“It was one of the most exciting and stimulating professional experiences I’ve ever been a part of. There was a great feeling of goodwill and collaboration among players that are often opponents in the land development process," Steve told me about the charrette. "The interest from the New York Times, Time Magazine and the Washington Post confirmed that this might be something important and ultimately very good. The completed community is a place all of us are very proud of and, for the Parkwood team, it provided the introduction to Forest City when they visited Kentlands in the late 1990’s and invited us to be a part of Stapleton.”
Wilcox decided to venture out on his own and founded Parkwood Homes in the early ‘90s. By the time Kentlands was completed about ten years later, Parkwood had built more homes in the Kentlands than any other homebuilder, and great local and national interest in the groundbreaking community by other cities and developers led to many future opportunities for the company to grow.
Today, walking around the community feels more like historical areas of Georgetown or Charleston than a modern suburb. With winding streets flanked by parallel-parked cars and trees backed by homes with narrow setbacks, the Kentlands is covered in a network of alleyways, stairs, and parks. The single family homes are mixed among the large and small townhouses, all within walking distance of Main Street.
One of the most fascinating and innovative parts about the Kentlands are the commercial townhomes on Main Street. In true mixed-use fashion, the townhomes include two levels of office and retail space with a residential level on the third floor. Harkening back to the days when you could commute to your business by walking down the stairs, these buildings allow give small-business owners a degree of flexibility that was hard to find in the 80s and 90s.
The design of the streets these live-works sit on have been essential to the flourishing small businesses and entrepreneurship in the Kentlands. Recent studies from around the country and in Europe have shown that, when you increase the walkability of an area, economic activity booms. Main Street in Kentlands is walkable by design, and with its narrow width, low speed limits, and sharp turns, makes walking the better option to driving, which means business on Main Street is good.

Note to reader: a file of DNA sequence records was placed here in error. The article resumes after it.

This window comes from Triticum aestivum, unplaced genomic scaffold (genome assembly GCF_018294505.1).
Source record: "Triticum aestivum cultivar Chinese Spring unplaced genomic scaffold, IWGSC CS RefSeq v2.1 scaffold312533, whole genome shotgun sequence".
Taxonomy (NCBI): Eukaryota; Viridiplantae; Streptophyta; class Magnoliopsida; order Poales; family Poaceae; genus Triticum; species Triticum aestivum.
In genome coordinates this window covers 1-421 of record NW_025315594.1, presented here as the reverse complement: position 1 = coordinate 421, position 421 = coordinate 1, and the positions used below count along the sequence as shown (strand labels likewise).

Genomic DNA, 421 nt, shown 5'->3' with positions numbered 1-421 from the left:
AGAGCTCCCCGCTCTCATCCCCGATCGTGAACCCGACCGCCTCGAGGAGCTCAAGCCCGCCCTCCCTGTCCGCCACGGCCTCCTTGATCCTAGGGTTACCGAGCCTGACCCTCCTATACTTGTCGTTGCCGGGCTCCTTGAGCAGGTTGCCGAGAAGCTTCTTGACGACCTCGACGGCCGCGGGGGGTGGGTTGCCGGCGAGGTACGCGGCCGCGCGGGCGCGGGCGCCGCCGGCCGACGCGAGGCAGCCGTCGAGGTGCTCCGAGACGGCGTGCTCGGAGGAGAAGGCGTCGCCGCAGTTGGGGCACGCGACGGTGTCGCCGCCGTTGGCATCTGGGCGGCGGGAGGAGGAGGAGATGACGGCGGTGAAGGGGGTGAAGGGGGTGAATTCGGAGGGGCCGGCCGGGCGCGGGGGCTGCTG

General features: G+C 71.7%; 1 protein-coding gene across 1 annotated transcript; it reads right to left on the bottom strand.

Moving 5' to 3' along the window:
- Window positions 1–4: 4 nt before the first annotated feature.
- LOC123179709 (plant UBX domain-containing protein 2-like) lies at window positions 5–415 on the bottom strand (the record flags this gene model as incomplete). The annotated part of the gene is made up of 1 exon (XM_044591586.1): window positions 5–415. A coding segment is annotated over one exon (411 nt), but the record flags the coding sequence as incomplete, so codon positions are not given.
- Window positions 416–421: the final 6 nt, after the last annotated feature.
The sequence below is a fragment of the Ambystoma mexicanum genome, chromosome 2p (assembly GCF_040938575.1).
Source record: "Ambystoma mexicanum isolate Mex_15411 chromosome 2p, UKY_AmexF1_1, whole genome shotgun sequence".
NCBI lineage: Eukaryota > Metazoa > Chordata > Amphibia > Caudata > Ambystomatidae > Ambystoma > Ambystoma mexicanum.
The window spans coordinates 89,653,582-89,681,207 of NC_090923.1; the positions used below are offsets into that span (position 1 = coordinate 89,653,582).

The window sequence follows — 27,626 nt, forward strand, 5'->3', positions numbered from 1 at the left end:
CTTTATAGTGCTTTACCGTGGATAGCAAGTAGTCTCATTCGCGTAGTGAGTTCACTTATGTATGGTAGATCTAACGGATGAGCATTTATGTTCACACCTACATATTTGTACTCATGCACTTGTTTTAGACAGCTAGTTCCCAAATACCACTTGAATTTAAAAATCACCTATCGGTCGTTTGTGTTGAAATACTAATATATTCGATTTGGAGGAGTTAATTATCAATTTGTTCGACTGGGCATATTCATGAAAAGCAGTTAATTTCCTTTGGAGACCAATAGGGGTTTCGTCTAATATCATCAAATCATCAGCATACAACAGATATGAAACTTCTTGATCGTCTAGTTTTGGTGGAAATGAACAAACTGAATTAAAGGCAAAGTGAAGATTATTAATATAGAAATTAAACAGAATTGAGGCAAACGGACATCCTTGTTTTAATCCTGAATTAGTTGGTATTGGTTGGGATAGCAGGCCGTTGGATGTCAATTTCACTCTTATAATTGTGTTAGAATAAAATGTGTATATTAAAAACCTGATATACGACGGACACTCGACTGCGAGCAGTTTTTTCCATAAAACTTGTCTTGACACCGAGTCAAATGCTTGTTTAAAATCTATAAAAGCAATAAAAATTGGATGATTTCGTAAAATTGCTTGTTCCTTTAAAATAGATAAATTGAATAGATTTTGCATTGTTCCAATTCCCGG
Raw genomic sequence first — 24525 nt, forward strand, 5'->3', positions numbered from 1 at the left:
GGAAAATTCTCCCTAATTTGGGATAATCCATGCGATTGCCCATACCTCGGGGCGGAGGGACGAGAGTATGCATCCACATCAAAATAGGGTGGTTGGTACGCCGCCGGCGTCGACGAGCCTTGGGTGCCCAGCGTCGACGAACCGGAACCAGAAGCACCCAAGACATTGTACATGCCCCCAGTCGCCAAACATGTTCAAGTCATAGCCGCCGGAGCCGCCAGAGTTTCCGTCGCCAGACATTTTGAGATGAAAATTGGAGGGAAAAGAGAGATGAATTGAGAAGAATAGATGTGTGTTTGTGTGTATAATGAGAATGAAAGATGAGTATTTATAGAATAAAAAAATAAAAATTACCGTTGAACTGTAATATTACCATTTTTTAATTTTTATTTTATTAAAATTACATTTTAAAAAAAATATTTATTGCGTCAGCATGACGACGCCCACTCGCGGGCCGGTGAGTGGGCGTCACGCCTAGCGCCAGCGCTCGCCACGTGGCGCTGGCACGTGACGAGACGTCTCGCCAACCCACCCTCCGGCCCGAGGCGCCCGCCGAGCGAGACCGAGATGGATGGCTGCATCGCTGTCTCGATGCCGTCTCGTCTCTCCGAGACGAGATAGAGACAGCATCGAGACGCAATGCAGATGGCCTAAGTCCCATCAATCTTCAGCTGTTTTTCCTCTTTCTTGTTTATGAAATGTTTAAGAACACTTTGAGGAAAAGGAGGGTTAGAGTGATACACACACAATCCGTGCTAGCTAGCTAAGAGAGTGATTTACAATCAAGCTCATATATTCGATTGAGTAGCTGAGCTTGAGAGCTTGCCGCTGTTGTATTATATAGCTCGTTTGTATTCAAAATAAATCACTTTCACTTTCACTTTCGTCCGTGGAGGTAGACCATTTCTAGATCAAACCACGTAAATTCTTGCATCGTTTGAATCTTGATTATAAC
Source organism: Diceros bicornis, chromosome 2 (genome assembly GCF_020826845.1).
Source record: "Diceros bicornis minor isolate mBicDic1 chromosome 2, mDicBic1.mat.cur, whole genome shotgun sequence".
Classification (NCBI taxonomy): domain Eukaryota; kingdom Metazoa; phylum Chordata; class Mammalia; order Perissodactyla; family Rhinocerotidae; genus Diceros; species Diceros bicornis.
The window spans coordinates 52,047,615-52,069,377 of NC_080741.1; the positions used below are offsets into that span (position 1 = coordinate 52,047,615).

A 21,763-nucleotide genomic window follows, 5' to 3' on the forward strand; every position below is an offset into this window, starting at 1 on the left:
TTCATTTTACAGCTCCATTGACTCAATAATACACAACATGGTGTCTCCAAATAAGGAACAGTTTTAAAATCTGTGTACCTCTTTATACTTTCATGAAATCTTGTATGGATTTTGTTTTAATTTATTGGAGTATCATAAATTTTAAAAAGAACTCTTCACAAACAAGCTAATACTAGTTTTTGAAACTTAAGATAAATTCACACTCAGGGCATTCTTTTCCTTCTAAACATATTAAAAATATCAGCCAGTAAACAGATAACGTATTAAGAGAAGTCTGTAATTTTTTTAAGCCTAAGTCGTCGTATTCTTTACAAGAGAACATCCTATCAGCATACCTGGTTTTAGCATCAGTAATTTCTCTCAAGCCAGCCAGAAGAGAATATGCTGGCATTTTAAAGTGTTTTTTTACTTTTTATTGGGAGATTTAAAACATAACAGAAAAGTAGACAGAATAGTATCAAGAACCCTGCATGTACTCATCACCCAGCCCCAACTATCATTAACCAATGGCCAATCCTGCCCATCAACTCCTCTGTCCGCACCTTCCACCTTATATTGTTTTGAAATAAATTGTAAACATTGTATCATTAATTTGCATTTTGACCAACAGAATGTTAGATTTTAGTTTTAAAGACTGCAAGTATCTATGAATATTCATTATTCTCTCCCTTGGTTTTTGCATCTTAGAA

Not only do these live-works benefit the countless doctors, dentists, beauticians, restaurants owners and other entrepreneurs, they also make living and shopping in the Kentlands more convenient for local residents. Steve, Jack, and other members of the Parkwood team can easily walk from our Maryland office to an appointment at their doctor's office, or to lunch, or to get a pedicure (if they wanted to).
Of course, this is not the typical American suburb, and without large front yards, attached garages, cul-de-sacs nor spacious roads, Kentlands is not what most have in mind when thinking of suburban life. This leads to the ultimate question New Urbanism seeks to answer: Do we plan our communities for people or their cars?
Kentlands is through and through a people’s community. As a student at Lakelands Park Middle School, located in the adjacent Lakelands community, I remember wandering around the Kentlands with my friends after school, practicing lacrosse at any of the pocket parks in the area, and spending summer days eating crepes or watching a movie at the theater, all without needing a ride from my parents. At the time, I didn’t think much of it, but working for Parkwood and this recent trip back to my old neighborhood made me realize just how fortunate I was.